The best way to learn how to program is to do something useful, so this introduction to Python is built around a common scientific task: data analysis.
We are studying inflammation in patients who have been given a new treatment for arthritis, and need to analyze the first dozen data sets of their daily inflammation. The data sets are stored in comma-separated values (CSV) format:
- each row holds information for a single patient,
- columns represent successive days.
The first three rows of our first file look like this:
0,0,1,3,1,2,4,7,8,3,3,3,10,5,7,4,7,7,12,18,6,13,11,11,7,7,4,6,8,8,4,4,5,7,3,4,2,3,0,0 0,1,2,1,2,1,3,2,2,6,10,11,5,9,4,4,7,16,8,6,18,4,12,5,12,7,11,5,11,3,3,5,4,4,5,5,1,1,0,1 0,1,1,3,3,2,6,2,5,9,5,7,4,5,4,15,5,11,9,10,19,14,12,17,7,12,11,7,4,2,10,5,4,2,2,3,2,2,1,1
Each number represents the number of inflammation bouts that a particular patient experienced on a given day. For example, value “6” at row 3 column 7 of the data set above means that the third patient was experiencing inflammation six times on the seventh day of the clinical study.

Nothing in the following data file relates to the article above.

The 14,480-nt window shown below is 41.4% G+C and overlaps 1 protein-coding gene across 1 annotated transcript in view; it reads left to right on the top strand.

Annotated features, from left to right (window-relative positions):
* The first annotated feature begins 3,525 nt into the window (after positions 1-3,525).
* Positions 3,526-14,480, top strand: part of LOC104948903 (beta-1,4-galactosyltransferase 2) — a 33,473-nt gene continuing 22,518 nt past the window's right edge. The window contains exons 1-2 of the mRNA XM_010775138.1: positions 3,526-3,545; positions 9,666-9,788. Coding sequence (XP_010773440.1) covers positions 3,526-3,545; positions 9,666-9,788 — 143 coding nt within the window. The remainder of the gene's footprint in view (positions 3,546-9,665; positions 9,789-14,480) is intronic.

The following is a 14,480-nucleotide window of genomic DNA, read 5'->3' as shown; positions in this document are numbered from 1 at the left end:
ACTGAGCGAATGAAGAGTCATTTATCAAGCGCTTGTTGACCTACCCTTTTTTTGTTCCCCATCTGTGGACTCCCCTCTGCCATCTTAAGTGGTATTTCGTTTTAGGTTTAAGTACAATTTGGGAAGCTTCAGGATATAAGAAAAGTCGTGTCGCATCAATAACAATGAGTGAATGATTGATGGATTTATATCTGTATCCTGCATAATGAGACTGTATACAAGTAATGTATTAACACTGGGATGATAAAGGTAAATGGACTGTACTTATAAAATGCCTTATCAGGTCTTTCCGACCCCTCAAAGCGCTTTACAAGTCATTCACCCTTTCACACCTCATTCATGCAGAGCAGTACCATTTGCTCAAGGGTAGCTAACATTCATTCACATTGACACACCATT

So, we want to:
- Calculate the average inflammation per day across all patients.
- Plot the result to discuss and share with colleagues.
To do all that, we’ll have to learn a little bit about programming.
You need to understand the concepts of files and directories and how to start a Python interpreter before tackling this lesson. This lesson sometimes references Jupyter Notebook although you can use any Python interpreter mentioned in the Setup.
The commands in this lesson pertain to Python 3.
To get started, follow the directions on the “Setup” page to download data and install a Python interpreter.